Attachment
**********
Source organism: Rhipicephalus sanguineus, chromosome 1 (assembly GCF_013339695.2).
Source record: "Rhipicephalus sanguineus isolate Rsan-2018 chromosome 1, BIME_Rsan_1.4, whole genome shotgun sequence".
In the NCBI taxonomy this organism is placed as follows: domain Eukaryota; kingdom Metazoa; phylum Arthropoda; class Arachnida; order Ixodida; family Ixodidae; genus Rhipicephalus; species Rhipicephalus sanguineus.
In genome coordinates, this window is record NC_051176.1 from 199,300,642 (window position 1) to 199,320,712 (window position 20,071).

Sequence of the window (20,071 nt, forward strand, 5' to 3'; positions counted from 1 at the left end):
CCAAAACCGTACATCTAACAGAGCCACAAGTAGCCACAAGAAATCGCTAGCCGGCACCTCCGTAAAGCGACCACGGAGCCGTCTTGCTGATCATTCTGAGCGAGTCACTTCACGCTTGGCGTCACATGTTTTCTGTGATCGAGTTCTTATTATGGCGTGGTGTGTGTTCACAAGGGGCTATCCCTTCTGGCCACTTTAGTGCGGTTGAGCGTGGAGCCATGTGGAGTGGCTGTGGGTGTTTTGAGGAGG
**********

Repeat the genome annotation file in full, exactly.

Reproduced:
Source organism: Rhipicephalus sanguineus, chromosome 1 (assembly GCF_013339695.2).
Source record: "Rhipicephalus sanguineus isolate Rsan-2018 chromosome 1, BIME_Rsan_1.4, whole genome shotgun sequence".
In the NCBI taxonomy this organism is placed as follows: domain Eukaryota; kingdom Metazoa; phylum Arthropoda; class Arachnida; order Ixodida; family Ixodidae; genus Rhipicephalus; species Rhipicephalus sanguineus.
In genome coordinates, this window is record NC_051176.1 from 199,300,642 (window position 1) to 199,320,712 (window position 20,071).

Sequence of the window (20,071 nt, forward strand, 5' to 3'; positions counted from 1 at the left end):
CCAAAACCGTACATCTAACAGAGCCACAAGTAGCCACAAGAAATCGCTAGCCGGCACCTCCGTAAAGCGACCACGGAGCCGTCTTGCTGATCATTCTGAGCGAGTCACTTCACGCTTGGCGTCACATGTTTTCTGTGATCGAGTTCTTATTATGGCGTGGTGTGTGTTCACAAGGGGCTATCCCTTCTGGCCACTTTAGTGCGGTTGAGCGTGGAGCCATGTGGAGTGGCTGTGGGTGTTTTGAGGAGG